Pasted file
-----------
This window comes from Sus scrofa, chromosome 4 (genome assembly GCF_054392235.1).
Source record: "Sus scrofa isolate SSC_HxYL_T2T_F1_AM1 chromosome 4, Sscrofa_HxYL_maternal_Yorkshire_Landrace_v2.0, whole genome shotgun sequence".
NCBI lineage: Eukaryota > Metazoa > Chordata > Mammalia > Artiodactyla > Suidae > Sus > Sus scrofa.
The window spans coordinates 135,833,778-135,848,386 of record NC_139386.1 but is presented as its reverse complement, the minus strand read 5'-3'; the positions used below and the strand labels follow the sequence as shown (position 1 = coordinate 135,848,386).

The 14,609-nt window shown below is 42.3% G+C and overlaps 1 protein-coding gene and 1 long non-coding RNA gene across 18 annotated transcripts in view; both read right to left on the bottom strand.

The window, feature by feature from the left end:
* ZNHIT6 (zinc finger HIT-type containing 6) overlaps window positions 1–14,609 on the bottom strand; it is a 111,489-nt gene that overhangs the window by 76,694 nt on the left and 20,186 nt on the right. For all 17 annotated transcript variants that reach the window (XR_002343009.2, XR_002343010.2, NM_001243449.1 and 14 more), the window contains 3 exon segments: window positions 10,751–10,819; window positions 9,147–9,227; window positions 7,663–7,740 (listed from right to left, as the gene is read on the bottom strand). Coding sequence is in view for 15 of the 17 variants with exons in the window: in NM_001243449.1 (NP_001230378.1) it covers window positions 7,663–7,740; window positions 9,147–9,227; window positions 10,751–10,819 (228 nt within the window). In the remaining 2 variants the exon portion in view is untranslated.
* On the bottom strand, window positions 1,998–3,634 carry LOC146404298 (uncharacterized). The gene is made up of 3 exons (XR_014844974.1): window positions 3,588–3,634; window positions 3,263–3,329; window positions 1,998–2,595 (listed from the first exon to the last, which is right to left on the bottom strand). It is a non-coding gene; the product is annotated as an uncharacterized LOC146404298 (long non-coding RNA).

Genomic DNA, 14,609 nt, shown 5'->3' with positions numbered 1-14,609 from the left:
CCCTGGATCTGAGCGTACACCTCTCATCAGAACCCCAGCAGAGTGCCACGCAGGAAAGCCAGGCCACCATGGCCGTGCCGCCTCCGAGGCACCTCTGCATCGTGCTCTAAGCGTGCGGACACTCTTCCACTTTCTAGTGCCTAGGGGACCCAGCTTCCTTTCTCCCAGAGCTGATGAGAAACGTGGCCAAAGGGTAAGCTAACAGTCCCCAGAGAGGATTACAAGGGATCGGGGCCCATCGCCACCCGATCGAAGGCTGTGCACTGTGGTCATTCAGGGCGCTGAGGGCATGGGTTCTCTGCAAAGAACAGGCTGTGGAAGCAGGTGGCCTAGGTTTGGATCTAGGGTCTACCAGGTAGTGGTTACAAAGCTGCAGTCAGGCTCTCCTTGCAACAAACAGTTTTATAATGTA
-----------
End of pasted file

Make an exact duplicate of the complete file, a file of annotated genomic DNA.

This window comes from Sus scrofa, chromosome 4 (genome assembly GCF_054392235.1).
Source record: "Sus scrofa isolate SSC_HxYL_T2T_F1_AM1 chromosome 4, Sscrofa_HxYL_maternal_Yorkshire_Landrace_v2.0, whole genome shotgun sequence".
NCBI lineage: Eukaryota > Metazoa > Chordata > Mammalia > Artiodactyla > Suidae > Sus > Sus scrofa.
The window spans coordinates 135,833,778-135,848,386 of record NC_139386.1 but is presented as its reverse complement, the minus strand read 5'-3'; the positions used below and the strand labels follow the sequence as shown (position 1 = coordinate 135,848,386).

The 14,609-nt window shown below is 42.3% G+C and overlaps 1 protein-coding gene and 1 long non-coding RNA gene across 18 annotated transcripts in view; both read right to left on the bottom strand.

The window, feature by feature from the left end:
* ZNHIT6 (zinc finger HIT-type containing 6) overlaps window positions 1–14,609 on the bottom strand; it is a 111,489-nt gene that overhangs the window by 76,694 nt on the left and 20,186 nt on the right. For all 17 annotated transcript variants that reach the window (XR_002343009.2, XR_002343010.2, NM_001243449.1 and 14 more), the window contains 3 exon segments: window positions 10,751–10,819; window positions 9,147–9,227; window positions 7,663–7,740 (listed from right to left, as the gene is read on the bottom strand). Coding sequence is in view for 15 of the 17 variants with exons in the window: in NM_001243449.1 (NP_001230378.1) it covers window positions 7,663–7,740; window positions 9,147–9,227; window positions 10,751–10,819 (228 nt within the window). In the remaining 2 variants the exon portion in view is untranslated.
* On the bottom strand, window positions 1,998–3,634 carry LOC146404298 (uncharacterized). The gene is made up of 3 exons (XR_014844974.1): window positions 3,588–3,634; window positions 3,263–3,329; window positions 1,998–2,595 (listed from the first exon to the last, which is right to left on the bottom strand). It is a non-coding gene; the product is annotated as an uncharacterized LOC146404298 (long non-coding RNA).

Genomic DNA, 14,609 nt, shown 5'->3' with positions numbered 1-14,609 from the left:
CCCTGGATCTGAGCGTACACCTCTCATCAGAACCCCAGCAGAGTGCCACGCAGGAAAGCCAGGCCACCATGGCCGTGCCGCCTCCGAGGCACCTCTGCATCGTGCTCTAAGCGTGCGGACACTCTTCCACTTTCTAGTGCCTAGGGGACCCAGCTTCCTTTCTCCCAGAGCTGATGAGAAACGTGGCCAAAGGGTAAGCTAACAGTCCCCAGAGAGGATTACAAGGGATCGGGGCCCATCGCCACCCGATCGAAGGCTGTGCACTGTGGTCATTCAGGGCGCTGAGGGCATGGGTTCTCTGCAAAGAACAGGCTGTGGAAGCAGGTGGCCTAGGTTTGGATCTAGGGTCTACCAGGTAGTGGTTACAAAGCTGCAGTCAGGCTCTCCTTGCAACAAACAGTTTTATAATGTA